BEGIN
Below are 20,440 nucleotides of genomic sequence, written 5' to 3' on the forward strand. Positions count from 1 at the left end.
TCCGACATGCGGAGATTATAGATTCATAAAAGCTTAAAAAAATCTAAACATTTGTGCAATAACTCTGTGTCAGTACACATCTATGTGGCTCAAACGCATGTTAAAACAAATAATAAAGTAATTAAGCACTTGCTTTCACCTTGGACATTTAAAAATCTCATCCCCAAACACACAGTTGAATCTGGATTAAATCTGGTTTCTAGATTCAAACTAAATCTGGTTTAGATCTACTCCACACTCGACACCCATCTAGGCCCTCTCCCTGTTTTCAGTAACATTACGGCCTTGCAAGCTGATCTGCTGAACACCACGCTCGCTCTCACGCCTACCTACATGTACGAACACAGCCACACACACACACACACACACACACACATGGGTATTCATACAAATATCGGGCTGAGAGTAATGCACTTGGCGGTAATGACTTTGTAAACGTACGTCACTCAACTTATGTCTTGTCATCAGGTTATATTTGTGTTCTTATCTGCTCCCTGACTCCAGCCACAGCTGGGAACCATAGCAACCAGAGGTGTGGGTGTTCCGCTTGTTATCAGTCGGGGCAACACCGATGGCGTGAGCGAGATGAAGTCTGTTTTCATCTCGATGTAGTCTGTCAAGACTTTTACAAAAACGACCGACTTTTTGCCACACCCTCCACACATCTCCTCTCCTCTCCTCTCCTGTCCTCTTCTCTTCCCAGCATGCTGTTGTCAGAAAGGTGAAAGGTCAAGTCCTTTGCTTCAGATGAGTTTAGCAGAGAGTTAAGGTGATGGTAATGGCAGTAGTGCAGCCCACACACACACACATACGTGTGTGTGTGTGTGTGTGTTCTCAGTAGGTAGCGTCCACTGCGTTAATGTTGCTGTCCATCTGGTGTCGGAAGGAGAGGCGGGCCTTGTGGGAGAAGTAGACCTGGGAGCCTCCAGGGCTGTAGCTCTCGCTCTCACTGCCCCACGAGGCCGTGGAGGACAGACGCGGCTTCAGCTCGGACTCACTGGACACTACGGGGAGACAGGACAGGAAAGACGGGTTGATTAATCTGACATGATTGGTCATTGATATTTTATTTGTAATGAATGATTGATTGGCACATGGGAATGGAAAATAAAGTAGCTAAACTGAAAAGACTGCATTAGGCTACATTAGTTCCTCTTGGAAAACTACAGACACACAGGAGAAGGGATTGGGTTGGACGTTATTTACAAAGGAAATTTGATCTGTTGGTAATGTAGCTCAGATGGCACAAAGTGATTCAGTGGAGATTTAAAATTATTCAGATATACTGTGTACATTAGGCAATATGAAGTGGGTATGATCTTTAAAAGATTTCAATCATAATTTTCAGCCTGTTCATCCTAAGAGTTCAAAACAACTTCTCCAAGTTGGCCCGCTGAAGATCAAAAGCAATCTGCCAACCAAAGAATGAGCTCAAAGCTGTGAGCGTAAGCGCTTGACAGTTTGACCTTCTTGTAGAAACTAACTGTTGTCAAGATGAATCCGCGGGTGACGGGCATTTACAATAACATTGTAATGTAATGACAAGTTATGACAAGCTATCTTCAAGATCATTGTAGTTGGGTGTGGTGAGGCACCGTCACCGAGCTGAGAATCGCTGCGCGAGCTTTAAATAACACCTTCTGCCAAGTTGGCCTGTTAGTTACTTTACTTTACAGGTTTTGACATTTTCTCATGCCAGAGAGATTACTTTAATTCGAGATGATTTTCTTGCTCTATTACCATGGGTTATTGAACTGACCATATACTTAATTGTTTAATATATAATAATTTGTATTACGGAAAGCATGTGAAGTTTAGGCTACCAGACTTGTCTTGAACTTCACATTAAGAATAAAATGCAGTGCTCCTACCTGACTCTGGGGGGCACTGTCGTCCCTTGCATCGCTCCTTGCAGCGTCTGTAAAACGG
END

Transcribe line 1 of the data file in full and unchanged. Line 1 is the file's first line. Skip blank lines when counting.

Below are 20,440 nucleotides of genomic sequence, written 5' to 3' on the forward strand. Positions count from 1 at the left end.